Working away last night on the history of Ontario beer and brewing while Jordan was dilly-dallying over beer in the 1980's, I was looking at issues related to the beginnings of temperance and specifically references to the "Dunkin Act" of the Province of Canada, named after politician Christopher Dunkin and repealed in 1878. See, before Canada became a country - sorta - in 1867, there was this other country called... Canada which existed under a constitution that lasted from 1841 to 1867. It was named after the upper end of New France, conquered in 1760 by the British which was named, you guessed it, Canada.
Anyway, the Dunkin Act was the short name for The Canada Temperance Act of 1864 under which municipalities could vote to declare themselves "dry" - meaning free from alcohol sales. When Toronto ran its vote in 1877, a committee of those working for the "no" side kept notes of the debates and, after they won the day, published them. The accounts are full of spicy Victorian rhetoric like the passage above spoken on 23 July 1877 at the Coliseum on Alice Street. Apparently the Sally Anne held meetings there, too. I shall endeavour to work the making of pants too tight to sit down in part of my daily patter from herein out.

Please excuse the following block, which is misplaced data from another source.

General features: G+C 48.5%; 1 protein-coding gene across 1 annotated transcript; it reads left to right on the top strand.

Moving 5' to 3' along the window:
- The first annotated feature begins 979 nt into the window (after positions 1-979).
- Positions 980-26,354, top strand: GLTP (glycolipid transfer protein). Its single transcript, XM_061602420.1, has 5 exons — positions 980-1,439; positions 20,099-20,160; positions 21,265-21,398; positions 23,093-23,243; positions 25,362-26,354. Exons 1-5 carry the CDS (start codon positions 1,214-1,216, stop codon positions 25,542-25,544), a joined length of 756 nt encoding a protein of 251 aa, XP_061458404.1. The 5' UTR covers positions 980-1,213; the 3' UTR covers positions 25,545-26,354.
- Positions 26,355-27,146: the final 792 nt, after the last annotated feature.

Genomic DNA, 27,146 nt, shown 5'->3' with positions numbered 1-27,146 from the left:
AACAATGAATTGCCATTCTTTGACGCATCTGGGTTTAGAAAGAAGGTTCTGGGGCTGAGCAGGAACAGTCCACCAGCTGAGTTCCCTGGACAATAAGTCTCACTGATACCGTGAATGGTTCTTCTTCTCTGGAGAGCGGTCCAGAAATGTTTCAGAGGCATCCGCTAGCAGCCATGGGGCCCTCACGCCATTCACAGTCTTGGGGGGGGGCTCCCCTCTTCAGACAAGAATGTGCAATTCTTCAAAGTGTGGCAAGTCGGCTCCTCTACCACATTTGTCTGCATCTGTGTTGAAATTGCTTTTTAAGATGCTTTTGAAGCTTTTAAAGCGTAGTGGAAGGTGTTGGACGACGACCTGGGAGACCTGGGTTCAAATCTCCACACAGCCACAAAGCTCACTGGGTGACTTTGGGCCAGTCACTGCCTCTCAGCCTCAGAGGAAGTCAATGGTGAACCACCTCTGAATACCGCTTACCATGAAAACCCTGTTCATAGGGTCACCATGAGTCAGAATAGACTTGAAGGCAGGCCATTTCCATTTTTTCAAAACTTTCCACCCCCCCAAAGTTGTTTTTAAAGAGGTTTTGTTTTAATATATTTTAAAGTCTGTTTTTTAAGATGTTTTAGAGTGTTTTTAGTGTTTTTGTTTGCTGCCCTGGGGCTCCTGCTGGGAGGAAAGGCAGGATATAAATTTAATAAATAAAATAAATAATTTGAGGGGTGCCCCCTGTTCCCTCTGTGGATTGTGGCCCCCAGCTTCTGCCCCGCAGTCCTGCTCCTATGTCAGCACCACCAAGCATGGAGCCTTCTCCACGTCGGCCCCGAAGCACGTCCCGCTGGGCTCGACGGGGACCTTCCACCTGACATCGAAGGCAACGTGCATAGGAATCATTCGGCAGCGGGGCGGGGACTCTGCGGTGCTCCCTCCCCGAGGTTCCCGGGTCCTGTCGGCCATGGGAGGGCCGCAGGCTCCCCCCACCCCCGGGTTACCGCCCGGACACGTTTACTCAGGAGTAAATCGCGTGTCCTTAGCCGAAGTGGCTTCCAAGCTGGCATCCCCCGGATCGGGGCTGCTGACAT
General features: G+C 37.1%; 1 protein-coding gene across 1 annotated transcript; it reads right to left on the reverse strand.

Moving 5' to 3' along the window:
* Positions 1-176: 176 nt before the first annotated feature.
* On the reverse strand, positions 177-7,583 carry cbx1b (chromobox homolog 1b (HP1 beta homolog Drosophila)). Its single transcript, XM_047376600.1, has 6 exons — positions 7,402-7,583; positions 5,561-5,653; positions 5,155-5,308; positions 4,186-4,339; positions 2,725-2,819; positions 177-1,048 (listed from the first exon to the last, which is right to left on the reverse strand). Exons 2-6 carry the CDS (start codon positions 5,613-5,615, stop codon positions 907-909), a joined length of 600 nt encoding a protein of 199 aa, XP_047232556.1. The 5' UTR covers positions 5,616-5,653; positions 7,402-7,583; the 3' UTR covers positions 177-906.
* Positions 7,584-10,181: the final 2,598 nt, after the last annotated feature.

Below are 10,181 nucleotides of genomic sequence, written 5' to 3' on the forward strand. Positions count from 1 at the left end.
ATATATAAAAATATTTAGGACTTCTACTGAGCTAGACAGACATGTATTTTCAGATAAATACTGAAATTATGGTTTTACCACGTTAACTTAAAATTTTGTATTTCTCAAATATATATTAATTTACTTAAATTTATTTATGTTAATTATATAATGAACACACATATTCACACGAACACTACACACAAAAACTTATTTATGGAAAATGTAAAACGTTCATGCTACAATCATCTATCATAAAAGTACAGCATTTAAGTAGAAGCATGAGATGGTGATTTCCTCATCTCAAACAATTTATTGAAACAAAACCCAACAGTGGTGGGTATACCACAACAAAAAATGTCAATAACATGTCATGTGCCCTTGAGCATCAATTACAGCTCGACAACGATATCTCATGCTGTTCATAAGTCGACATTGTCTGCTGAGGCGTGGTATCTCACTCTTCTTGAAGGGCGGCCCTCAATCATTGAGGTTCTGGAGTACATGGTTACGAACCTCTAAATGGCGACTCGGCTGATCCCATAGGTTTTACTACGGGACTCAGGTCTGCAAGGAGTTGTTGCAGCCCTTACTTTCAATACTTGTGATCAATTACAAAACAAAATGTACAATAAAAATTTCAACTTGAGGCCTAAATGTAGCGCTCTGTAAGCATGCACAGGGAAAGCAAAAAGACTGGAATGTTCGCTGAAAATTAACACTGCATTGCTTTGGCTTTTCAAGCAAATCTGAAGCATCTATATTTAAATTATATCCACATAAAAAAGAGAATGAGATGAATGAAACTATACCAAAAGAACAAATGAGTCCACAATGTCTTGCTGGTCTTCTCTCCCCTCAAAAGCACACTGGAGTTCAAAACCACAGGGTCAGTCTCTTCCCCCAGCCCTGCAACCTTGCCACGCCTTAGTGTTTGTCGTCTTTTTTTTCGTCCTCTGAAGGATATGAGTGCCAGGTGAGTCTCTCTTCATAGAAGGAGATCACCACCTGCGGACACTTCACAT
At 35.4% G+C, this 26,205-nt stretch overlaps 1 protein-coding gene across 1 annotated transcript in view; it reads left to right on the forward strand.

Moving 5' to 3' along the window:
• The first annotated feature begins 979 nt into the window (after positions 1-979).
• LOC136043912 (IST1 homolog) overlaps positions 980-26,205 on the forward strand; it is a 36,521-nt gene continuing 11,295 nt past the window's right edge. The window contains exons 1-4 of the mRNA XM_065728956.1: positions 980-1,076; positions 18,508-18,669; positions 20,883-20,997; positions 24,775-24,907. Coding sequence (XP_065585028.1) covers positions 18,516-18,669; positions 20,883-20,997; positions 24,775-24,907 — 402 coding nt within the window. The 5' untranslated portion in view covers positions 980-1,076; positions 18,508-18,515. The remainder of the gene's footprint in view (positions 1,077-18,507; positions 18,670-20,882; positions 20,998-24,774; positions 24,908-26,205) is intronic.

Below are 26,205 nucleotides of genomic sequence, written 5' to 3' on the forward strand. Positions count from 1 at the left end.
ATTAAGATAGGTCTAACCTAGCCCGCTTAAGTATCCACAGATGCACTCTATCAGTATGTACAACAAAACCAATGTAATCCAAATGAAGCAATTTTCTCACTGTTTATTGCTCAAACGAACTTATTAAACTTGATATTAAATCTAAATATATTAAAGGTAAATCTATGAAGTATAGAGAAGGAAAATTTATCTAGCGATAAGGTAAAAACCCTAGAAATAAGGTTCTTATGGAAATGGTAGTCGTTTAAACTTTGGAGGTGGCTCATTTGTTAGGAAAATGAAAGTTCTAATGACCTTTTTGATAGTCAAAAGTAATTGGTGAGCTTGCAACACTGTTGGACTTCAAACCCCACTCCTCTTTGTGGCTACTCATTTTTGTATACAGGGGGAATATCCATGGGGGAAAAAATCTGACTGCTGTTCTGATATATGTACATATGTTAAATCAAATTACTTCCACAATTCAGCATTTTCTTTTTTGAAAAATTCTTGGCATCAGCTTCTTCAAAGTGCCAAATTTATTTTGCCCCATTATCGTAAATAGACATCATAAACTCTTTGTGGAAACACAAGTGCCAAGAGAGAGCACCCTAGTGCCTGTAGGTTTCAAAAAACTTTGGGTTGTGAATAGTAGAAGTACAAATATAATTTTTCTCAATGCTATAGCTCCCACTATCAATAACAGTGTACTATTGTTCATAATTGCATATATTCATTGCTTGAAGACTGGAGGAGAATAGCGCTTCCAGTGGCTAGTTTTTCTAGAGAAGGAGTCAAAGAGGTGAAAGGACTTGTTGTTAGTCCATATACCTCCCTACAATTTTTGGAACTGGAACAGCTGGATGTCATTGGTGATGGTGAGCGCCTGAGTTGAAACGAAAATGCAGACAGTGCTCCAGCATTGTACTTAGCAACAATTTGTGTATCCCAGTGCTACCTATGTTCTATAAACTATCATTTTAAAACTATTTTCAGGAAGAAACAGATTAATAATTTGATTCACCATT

And, as the rest of that passage illustrates, the temperance movement may have had quite a valid point in those times. Not only was there a mass of drinking going on but there were other things triggering the movement. The rise of mechanical workplaces needing greater sobriety, the development of a greater sense of individual responsibility compared to more carefree status-ridden Georgians of the first third of the century and, not least of all, the development of a mass middle class of skilled tradesmen and less affluent professionals. Concurrent with this was a pretty sharp u-turn in medical thought which shifted daily alcohol consumption from a principled part of a robust diet to a poison to the body and society. It is interesting to watch this shift happen in less than half a generation just as southern Ontario gets fully mapped out if not yet populated.
We are prone to associate ourselves with history's winning sides but few of us would not side with the goals of the reformers at this stage of the debate. The are, after all, dreaming and fighting only for the lives we live today. In the story of Ontario beer takes something of a side seat in the debate at this point, the real enemy being whisky. In fact, just a few days before on the 10th of July one speaker, surely coincidentally named O'Keefe, got a big cheer from the crowd when he said he was pro-Temperance, though not in a legal imposed form, and also in favour of light wine and beer. Poorly made cheap rot gut? Who sides with that now?